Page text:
Ignoring consumers is one of the main reasons why start-ups fail or don’t even make it out of the founder’s garage.
Our founder, Durk Bosma, has spent the past five years specialising in consumer behaviour, specifically in the field of sustainable food. In that time, he has spoken to many food start-ups, investors, marketers and innovation managers. One thing never ceases to amaze him time and again. And that is how little they listen to their end users, the consumers.
The modus operandi in the start-up and investment world seems to be: develop a minimum viable product as quickly as possible, put it on the market, learn from what happens and iterate. There are a number of arguments that seem to support this modus operandi, such as speed and gathering real feedback in the market.
But there are also many arguments against this way of working. For instance, it is a very risky way of working, the chances of success are low and, moreover, it often turns out to be not very fast at all. You may collect feedback from users, but it comes at a time when you may not be able to do anything with that feedback anymore (because your product is already on the market).
But aren’t all successful companies that have grown from zero to multinational this way? That is what the biographies of their founders tell us and it may seem true, but it is probably a case of survivor bias: Survivorship bias or survival bias is the logical error of concentrating on entities that passed a selection process while overlooking those that did not. This can lead to incorrect conclusions because of incomplete data. Survivorship bias is a form of selection bias that can lead to overly optimistic beliefs because multiple failures are overlooked, such as when companies that no longer exist are excluded from analyses. It can also lead to the false belief that the successes in a group have some special property.
In other words: To really understand what makes a start-up successful, you should NOT just look at the companies that are successful and learn from how they did it. Instead, you should compare successful companies with unsuccessful ones, or failed ones. And then you might get a totally different view of what a successful start-up is. And my hypothesis is that the companies that are successful outperform their less successful peers on one very important point. And that is how well they understand their market, the end users and the dynamics in the market.
All start-ups are based on a number of fundamental hypotheses. If these turn out to be true, great success lies ahead. We can summarise these with what we call The Big Assumption:
Every entrepreneur (and marketer) should have a very clear idea about who his or her target audience is and how the product will fulfil the needs of this target audience. Some constantly validate their hypotheses. But many entrepreneurs I have met have only a vague idea. Or even no idea at all.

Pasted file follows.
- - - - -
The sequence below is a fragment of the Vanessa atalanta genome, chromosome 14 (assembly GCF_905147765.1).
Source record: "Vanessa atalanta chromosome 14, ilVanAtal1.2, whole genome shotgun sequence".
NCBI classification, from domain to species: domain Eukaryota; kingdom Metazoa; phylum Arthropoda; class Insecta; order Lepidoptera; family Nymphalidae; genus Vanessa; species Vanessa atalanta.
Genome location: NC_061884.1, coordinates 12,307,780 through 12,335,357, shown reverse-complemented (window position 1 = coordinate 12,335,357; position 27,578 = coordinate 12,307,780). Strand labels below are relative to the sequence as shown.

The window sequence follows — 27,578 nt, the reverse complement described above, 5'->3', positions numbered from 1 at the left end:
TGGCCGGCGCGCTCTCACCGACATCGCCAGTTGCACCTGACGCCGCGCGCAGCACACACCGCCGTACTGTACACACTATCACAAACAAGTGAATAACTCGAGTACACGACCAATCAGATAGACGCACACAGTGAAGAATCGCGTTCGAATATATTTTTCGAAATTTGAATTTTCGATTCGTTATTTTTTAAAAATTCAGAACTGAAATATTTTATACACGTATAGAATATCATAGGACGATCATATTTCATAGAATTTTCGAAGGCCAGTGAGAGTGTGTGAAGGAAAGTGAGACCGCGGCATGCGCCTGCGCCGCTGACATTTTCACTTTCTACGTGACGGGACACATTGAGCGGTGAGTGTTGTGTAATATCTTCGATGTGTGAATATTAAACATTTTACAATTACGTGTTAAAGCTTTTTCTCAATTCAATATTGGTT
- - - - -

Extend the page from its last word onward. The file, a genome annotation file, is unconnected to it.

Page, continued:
Many start-ups do not become as successful as the founders imagined. Why? Because they solve a non-existent problem. Or solve an existing problem in a way that is no better than solutions already on the market. A hard and expensive, but also an avoidable lesson.
Ignoring consumers is one of the main reasons why start-ups fail or don’t even make it out of the founder’s garage. And think about investors. There are many investment funds and incubators that support sustainable food start-ups. They want their money to be invested in start-ups that have the highest chance of success. Therefore, the first question an investor should ask is: who is going to buy this? Immediately followed by: and why? In other words, what is your Big Assumption? A founder who has a well-reasoned answer will be much more likely to get funding.
There is a simple and feasible way to come up with clear and well-researched answers to these fundamental questions. It is as simple as presenting your idea to the target audience and gathering structured, honest and unbiased feedback. This is called a concept test and it gives you a good idea of your start-up’s potential. By listening to your future target group at an early stage, you can innovate faster and reduce risks. You can validate your idea with real, honest consumers while it is still just an idea.
Testing your idea with real consumers is going to help you develop the right product and tell the right message. And thus increase your chances of success. OR, instead of finding out the hard way, you might learn that your idea is not as good as you thought after all.
Every time we run a concept test, we find valuable insights that can fundamentally change the way entrepreneurs market their products. And we can uncover these insights in weeks rather than years. By engaging with real consumers from real audiences.
A concept test is a proven way to achieve this. This is what market research companies and big brands have been doing for years. But start-ups and investors often seem to think it is not feasible for them or perhaps overlook the opportunity. May I suggest you just give it a try? The affordability and speed may surprise you.
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(+31) (0)70 2042314 - Info@futureoffood.institute
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